M y first sojourn to Oxford was filled with excitement and a sense of accomplishment of having been accepted to this prestigious institution. I now faced the initial assessment after having experienced Module 1 and spending five short weeks at home reading and attempting to comprehend a series of frameworks to which I had never been exposed.
During our course intermission, I had the opportunity to engage with several members of my cohort during online and conference call study groups. We had lengthy discussions about our course material and experiences during our first module and shared our understanding of the frameworks. Interestingly, these calls ended with a consensus despite exploring a variety of positions on the application of the frameworks to which we were exposed.
My study group calls were like riding a rollercoaster vis-à-vis my feelings. I would end one call with a self-confirmed notion that I had a complete understanding of the material and how to apply it in an actual business climate...only to end the following call with a total and complete conviction that I was drowning. I was convinced that I was the only person in the entire cohort who had no understanding of the material and every other colleague of mine had a complete grasp of these concepts. I was surely doomed to fail! Possessing a bit of a flair for the dramatic no doubt.
As I was preparing to travel back to Oxford for Module 2, our class representatives began forming plans for a study group that would take place the afternoon before the assessment on day one of the module.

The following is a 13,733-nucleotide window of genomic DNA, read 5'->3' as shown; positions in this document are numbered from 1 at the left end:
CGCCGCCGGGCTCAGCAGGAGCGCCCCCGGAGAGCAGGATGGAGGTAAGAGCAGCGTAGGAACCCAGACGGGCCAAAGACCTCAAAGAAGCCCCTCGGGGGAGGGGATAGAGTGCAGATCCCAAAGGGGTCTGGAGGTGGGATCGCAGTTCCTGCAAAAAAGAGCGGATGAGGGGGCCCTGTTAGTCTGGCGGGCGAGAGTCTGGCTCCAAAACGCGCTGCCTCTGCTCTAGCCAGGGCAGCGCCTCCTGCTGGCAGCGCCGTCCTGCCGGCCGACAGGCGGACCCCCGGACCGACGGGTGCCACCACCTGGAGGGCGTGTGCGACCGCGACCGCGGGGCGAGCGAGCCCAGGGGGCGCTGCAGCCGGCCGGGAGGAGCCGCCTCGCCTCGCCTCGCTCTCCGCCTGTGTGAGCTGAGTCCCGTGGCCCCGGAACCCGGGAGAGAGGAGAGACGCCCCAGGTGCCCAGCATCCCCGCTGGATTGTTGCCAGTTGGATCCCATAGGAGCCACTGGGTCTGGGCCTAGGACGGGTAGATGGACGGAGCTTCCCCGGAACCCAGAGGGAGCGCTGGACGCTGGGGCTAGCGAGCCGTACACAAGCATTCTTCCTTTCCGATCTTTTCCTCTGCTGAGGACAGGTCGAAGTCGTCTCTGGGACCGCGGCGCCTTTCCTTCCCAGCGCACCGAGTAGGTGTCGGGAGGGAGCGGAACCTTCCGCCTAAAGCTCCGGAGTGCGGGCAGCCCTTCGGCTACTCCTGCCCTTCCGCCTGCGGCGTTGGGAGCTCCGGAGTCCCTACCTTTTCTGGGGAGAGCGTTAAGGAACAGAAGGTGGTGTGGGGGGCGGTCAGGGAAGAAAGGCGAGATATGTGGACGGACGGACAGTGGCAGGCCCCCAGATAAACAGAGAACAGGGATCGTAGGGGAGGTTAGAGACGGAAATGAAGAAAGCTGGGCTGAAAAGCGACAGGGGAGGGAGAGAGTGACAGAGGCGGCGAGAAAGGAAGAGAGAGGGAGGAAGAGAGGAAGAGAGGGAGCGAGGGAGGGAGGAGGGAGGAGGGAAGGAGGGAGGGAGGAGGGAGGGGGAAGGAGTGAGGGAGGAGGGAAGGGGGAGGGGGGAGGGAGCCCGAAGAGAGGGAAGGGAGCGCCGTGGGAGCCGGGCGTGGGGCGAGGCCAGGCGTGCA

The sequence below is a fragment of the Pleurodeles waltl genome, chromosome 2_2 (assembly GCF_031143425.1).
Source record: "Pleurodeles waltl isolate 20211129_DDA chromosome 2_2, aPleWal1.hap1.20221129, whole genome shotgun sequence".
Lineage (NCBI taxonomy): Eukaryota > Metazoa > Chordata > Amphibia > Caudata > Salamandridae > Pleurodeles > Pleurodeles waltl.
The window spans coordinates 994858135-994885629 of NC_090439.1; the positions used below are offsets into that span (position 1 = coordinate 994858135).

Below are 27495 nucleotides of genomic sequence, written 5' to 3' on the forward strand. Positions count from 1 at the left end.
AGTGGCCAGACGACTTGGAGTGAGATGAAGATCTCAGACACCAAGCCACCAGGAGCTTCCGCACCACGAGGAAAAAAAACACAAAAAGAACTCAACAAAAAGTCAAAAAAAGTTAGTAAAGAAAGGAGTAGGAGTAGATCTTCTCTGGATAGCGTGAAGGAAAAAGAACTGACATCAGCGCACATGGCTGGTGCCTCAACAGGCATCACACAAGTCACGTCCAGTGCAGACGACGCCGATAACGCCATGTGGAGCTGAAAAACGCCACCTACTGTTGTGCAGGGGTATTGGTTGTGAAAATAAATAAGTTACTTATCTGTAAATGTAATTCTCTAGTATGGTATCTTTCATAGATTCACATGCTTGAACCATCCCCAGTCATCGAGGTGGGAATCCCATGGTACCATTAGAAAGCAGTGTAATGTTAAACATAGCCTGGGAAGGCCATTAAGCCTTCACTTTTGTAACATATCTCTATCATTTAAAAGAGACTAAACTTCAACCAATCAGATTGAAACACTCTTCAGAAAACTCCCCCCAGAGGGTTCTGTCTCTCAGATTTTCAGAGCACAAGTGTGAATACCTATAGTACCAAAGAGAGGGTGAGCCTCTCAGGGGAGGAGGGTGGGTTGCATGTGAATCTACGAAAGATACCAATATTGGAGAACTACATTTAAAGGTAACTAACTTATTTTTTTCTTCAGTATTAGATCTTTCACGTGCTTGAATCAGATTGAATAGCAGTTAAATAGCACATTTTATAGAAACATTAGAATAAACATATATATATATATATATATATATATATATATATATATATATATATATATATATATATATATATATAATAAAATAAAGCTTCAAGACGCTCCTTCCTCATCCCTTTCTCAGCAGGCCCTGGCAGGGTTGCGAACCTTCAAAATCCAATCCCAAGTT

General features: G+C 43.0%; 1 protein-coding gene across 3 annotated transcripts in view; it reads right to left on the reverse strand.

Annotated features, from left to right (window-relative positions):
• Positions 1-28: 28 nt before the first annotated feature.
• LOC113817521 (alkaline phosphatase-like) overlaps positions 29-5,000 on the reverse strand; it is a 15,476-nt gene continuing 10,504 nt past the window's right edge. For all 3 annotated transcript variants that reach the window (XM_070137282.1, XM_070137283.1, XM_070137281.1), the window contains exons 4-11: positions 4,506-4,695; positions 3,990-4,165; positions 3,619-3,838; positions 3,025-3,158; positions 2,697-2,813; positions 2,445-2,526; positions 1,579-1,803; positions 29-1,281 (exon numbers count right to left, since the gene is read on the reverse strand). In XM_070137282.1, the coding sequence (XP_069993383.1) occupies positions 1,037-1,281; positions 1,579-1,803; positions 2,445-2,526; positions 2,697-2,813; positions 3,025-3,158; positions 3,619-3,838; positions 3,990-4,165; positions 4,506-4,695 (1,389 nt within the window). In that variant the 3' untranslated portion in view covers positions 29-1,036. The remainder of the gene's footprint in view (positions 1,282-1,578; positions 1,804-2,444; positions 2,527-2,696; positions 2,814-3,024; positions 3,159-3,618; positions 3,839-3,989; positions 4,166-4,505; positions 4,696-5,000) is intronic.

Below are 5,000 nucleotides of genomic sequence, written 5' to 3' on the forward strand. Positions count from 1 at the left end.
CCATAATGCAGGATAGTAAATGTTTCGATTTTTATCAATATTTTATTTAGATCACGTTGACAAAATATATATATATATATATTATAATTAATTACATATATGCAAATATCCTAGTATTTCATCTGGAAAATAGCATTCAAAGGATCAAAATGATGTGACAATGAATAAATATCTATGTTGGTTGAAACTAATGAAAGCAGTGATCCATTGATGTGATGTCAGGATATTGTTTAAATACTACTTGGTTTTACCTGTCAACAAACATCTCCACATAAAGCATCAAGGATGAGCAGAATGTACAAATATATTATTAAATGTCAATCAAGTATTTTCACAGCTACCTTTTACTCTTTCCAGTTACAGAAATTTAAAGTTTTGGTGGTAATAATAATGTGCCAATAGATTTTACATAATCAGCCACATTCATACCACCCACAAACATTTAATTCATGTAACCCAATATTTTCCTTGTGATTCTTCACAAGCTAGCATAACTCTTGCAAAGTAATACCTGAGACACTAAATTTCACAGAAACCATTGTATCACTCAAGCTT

WAIT! A final study group?? I can’t attend a final study group! I am going to be traveling.
True panic ensued and I was close to complete meltdown mode. After a delay with my flight and negotiation with the airline, I was able to adjust my schedule to join my group in Oxford.
Study group complete, a few of us decided a relaxing dinner and a good night’s sleep was in order. The dinner was relaxing and the discussion primarily avoided any of the subject matter for the assessment the next morning. We are all experienced professionals and at this point if you had not prepared then the onus and outcome is on you. The morning arrived and following a solid breakfast, I donned my sub fusc and arrived with my fellow cohorts for our assessment.
It reminded me of a large high school gymnasium built in 1960, and as a result of this familiar institutional setting, I exhaled and found comfort in the feeling I have been here before. Arriving with a feeling of despair, I soon realized my flair for the dramatic was wasted energy as I turned over the page with the assessment questions. I discovered the cohesiveness and open communication developed among my classmates had adequately prepared me for the task at hand.
Though my assessment evaluation will be forthcoming at this point, I am glad to have crossed yet another hurdle in life: I experienced a test at one of the world’s most notable universities and survived. The journey continues!